From Wednesday, domestic travellers will be allowed into Phuket, as long as they have been vaccinated and have tested negative for the virus within 72 hours before arriving. They must also show proof of hotel or accommodation reservation paid in advance and they must be tested for COVID-19 on Day 5 of their stay if they are staying more than seven days.
Also of note, and often forgotten in the excitement of such announcements, is that all visitors entering Phuket must register their travel details through the gophuget.com website ‒ and must present the QR code issued to them to the Communicable Disease Control Officer at the checkpoint before entering Phuket.
The policy shift comes, probably as no surprise, as pressure in Bangkok has mounted in past weeks, and came at the same time that Prime Minister Prayut Chan-o-cha finally publicly admitted that we need to “learn to live safely with COVID-19”.
They have been bleating that for the past year, repeating that everyone must learn to live with the “New Normal”, yet so far have not been able to practice that themselves. At every turn, a rise in local infections has been met with a knee-jerk reaction. The “New Normal” so far has been to tell people to not panic, then panic and shut down everything.
That might all be about to change. Officials know there will be more infections on the island after Wednesday regardless of the conditions for being allowed to enter province. The infections we have now are from the current, tighter, restrictions in place. The Delta virus was brought to the island by the same groups of people allowed now, before the easing comes into effect on Wednesday.
The whole point of COVID-prevention measures rolled out anywhere in the world was to prevent the health care system from being overwhelmed, leading to unnecessary deaths. That still makes sense. However, the policies we have seen enforced has shifted the focus to a vain attempt to prevent any infections. That is impossible.
Much of this has come from orders from Bangkok, where officials have to contend with large populations living in relatively smaller areas. The alcohol ban in restaurants is from Bangkok, and the “COVID Care Centers” in Phuket were launched as Bangkok officials discovered their “Community Isolation” policy. Not that Phuket officials will openly point the finger at their Bangkok bosses for such policies. In Thailand, holding superiors responsible for their decisions is not appropriate behaviour.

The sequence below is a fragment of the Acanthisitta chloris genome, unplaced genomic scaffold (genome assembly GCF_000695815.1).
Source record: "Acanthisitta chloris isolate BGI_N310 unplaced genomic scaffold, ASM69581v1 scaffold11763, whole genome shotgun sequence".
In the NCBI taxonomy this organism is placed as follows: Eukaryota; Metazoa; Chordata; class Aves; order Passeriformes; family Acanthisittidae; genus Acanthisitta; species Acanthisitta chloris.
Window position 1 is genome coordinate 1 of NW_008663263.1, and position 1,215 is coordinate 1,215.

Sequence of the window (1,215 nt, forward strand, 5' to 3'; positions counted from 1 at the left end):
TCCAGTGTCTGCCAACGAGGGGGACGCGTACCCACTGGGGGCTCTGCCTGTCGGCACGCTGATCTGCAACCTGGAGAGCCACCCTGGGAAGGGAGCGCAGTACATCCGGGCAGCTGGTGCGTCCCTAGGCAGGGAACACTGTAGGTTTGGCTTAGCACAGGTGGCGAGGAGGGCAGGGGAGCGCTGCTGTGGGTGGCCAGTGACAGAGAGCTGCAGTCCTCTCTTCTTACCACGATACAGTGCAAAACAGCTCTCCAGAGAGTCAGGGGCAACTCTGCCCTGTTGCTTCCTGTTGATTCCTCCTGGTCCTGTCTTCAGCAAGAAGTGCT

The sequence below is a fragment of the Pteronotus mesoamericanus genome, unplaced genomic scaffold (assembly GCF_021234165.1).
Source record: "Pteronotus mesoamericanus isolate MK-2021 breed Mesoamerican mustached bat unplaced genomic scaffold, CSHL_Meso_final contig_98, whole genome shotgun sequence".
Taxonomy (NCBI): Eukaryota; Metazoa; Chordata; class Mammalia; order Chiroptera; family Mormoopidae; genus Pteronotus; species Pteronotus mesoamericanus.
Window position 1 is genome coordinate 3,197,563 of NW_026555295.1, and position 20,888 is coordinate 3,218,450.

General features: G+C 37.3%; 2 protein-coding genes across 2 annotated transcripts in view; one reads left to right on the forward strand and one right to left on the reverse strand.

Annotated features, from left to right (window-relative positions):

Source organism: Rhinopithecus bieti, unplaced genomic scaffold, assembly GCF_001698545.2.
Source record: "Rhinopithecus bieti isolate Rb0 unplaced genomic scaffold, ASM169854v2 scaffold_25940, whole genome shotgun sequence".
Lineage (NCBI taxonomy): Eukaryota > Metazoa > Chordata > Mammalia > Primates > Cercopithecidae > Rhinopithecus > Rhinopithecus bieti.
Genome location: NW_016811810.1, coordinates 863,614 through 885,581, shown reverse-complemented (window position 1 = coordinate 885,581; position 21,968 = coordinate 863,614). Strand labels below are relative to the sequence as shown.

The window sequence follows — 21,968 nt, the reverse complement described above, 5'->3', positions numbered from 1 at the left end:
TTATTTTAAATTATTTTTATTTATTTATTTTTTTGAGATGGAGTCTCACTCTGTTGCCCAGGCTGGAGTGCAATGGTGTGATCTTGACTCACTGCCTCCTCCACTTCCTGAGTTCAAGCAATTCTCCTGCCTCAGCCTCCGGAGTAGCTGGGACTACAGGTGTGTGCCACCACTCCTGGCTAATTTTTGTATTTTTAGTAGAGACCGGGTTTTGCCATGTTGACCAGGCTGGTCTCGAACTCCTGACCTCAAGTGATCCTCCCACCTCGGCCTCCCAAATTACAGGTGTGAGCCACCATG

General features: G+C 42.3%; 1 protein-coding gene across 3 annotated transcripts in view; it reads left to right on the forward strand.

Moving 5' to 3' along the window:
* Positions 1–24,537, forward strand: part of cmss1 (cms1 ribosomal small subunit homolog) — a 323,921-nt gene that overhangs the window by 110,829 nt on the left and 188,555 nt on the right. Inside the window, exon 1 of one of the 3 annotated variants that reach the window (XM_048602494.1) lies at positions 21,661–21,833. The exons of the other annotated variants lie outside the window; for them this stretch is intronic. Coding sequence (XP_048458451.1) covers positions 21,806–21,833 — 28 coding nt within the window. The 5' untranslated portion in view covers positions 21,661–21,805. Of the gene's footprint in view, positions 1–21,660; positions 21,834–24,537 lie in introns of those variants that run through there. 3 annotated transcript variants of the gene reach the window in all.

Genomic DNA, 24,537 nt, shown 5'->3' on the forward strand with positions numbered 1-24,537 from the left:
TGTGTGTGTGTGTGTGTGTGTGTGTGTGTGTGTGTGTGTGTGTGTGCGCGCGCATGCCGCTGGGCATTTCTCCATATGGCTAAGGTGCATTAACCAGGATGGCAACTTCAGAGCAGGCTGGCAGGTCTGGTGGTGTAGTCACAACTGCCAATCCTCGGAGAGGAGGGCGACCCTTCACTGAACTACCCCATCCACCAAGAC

What Phuket officials are not doing that would make great strides in achieving their goal in “building confidence” among tourists and the public is clear reporting of the figures people need to know to understand the true risk of infection on the island.
Since Aug 1, Phuket officials have reported more than 4,200 new confirmed cases of infection of COVID-19 on the island. Yet throughout the past month the total number of ‘Red’ cases (people suffering severe signs of infection) has never climbed above 34. Of course those 34 need the best medical care we can provide, but that number is no cause for the island to be on high alert.
Likewise, for the past week the number of ‘Yellow’ cases has not budged from 316, after falling from a peak of 327 on Aug 28. Again, these patients need medical treatment and supervision in case their health deteriorates, but they are not critical. Pre-COVID-19 these patients would have been normal patients suffering heavy chest infections. Not good, but not unusual.
Not helping in understanding how well positioned Phuket is to cope with any rise in serious infections is the confusing number of hospital beds being reported. A jump of more than 400 “hospital beds” – akin to an entire new hospital popping up overnight – being added to the total number of beds available for COVID patients without any explanation does nothing to inspire any confidence.
Adding to the confusion is “Community Isolation” being roped in to the hospital beds occupied totals without reporting how many of those staying at the COVID Care Centres have not even been confirmed as positive for COVID-19.
Worse, Phuket so far has had 20 deaths officially attributed to COVID-19 since Apr 3. Eight of those deaths have been in the past month. The current policy of not disclosing the circumstances of those deaths does nothing to inspire any confidence, as people as individuals have no idea if they are at the same risk. People tend to fear what they do not know.
This Wednesday may well mark the beginning of a true “New Normal” for Phuket, yet one thing that cannot be ignored is that officials now seem to be admitting that their hand is being forced by the financial hardship brought on the COVID-19 prevention policies, that the policies are now doing more harm than good. The irony is that the easing of the restrictions to enter Phuket may well be the result of the pressure being felt in Bangkok. Go figure.